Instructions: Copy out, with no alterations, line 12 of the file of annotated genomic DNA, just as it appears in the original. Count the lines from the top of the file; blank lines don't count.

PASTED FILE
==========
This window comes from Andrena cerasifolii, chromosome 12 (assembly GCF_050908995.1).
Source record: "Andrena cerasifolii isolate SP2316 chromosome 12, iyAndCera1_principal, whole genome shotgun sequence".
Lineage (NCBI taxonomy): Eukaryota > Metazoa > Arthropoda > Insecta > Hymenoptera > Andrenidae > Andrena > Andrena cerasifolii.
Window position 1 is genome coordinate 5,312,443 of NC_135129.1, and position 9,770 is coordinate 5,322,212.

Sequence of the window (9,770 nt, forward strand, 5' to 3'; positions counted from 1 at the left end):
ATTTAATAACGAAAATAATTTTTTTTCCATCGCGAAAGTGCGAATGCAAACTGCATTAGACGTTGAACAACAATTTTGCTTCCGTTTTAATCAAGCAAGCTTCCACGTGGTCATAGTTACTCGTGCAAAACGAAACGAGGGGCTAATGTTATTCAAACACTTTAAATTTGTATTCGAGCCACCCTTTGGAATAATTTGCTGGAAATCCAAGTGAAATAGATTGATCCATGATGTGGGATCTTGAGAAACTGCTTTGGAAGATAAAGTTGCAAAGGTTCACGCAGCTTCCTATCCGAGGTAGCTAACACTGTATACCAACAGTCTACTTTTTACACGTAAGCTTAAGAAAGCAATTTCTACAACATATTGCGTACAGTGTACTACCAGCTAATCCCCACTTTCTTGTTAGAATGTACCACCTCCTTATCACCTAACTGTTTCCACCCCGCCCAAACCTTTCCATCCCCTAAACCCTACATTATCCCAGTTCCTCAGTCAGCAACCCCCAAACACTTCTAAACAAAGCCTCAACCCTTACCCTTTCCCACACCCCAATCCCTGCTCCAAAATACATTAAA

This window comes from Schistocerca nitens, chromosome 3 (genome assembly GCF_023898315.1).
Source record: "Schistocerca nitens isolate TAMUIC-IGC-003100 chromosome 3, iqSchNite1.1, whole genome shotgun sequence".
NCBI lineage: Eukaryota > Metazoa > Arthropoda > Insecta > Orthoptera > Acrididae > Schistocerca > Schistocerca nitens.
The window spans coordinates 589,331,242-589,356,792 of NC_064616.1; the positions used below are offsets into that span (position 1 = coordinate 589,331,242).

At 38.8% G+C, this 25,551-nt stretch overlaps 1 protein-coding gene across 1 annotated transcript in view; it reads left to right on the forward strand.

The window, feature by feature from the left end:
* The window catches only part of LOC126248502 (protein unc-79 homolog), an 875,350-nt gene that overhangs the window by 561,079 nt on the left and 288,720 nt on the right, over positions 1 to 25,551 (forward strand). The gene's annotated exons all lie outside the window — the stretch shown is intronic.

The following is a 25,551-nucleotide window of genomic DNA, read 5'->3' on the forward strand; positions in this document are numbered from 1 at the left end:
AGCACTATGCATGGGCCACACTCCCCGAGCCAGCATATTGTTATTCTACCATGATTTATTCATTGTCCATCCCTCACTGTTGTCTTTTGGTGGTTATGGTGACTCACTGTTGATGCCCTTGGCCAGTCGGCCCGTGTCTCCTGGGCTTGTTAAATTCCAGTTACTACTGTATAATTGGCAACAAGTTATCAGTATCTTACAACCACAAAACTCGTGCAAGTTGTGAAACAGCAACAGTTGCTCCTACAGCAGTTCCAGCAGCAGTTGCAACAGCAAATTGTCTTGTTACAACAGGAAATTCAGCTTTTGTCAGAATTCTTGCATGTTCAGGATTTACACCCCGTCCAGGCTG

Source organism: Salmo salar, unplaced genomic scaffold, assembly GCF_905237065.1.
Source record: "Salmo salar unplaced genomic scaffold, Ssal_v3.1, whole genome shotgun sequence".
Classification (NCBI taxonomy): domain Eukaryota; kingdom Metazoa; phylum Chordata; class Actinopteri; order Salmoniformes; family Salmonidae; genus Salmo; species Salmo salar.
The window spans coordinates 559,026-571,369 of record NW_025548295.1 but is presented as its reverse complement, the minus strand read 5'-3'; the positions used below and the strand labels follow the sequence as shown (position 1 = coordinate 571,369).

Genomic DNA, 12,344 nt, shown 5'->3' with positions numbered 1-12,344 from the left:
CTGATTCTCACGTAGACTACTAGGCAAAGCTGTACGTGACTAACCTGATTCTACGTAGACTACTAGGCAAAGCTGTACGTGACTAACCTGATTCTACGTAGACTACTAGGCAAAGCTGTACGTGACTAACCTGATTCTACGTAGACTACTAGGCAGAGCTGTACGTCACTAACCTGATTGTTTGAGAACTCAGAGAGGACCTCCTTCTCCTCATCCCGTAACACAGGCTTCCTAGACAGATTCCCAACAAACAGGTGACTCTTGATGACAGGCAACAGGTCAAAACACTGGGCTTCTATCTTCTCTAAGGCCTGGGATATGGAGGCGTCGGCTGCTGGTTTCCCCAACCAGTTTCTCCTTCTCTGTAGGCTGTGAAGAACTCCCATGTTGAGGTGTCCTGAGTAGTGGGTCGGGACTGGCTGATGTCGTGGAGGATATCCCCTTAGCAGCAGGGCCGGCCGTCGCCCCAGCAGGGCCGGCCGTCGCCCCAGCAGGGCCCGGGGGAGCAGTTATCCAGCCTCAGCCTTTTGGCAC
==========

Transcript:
The window, feature by feature from the left end: